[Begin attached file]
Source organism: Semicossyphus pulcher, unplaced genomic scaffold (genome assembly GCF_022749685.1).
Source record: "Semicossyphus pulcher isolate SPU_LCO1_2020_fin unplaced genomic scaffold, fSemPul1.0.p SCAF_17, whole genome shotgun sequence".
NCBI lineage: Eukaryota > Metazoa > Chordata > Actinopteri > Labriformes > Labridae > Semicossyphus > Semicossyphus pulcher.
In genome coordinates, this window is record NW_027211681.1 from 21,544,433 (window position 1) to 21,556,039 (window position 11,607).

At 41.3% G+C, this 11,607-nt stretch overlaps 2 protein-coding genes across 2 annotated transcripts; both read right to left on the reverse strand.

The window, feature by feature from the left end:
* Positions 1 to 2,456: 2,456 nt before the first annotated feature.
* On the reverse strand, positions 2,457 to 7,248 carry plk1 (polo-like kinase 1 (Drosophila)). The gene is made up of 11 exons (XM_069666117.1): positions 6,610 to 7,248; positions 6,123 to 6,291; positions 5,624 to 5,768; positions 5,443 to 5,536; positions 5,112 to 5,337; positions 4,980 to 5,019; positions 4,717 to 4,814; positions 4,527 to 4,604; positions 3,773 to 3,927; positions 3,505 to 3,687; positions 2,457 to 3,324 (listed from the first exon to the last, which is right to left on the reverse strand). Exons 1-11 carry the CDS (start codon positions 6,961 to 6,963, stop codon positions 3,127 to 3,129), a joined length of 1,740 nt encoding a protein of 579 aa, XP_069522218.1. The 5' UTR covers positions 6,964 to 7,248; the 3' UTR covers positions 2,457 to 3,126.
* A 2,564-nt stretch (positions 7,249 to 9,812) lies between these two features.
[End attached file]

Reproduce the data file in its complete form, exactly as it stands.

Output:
Source organism: Semicossyphus pulcher, unplaced genomic scaffold (genome assembly GCF_022749685.1).
Source record: "Semicossyphus pulcher isolate SPU_LCO1_2020_fin unplaced genomic scaffold, fSemPul1.0.p SCAF_17, whole genome shotgun sequence".
NCBI lineage: Eukaryota > Metazoa > Chordata > Actinopteri > Labriformes > Labridae > Semicossyphus > Semicossyphus pulcher.
In genome coordinates, this window is record NW_027211681.1 from 21,544,433 (window position 1) to 21,556,039 (window position 11,607).

At 41.3% G+C, this 11,607-nt stretch overlaps 2 protein-coding genes across 2 annotated transcripts; both read right to left on the reverse strand.

The window, feature by feature from the left end:
* Positions 1 to 2,456: 2,456 nt before the first annotated feature.
* On the reverse strand, positions 2,457 to 7,248 carry plk1 (polo-like kinase 1 (Drosophila)). The gene is made up of 11 exons (XM_069666117.1): positions 6,610 to 7,248; positions 6,123 to 6,291; positions 5,624 to 5,768; positions 5,443 to 5,536; positions 5,112 to 5,337; positions 4,980 to 5,019; positions 4,717 to 4,814; positions 4,527 to 4,604; positions 3,773 to 3,927; positions 3,505 to 3,687; positions 2,457 to 3,324 (listed from the first exon to the last, which is right to left on the reverse strand). Exons 1-11 carry the CDS (start codon positions 6,961 to 6,963, stop codon positions 3,127 to 3,129), a joined length of 1,740 nt encoding a protein of 579 aa, XP_069522218.1. The 5' UTR covers positions 6,964 to 7,248; the 3' UTR covers positions 2,457 to 3,126.
* A 2,564-nt stretch (positions 7,249 to 9,812) lies between these two features.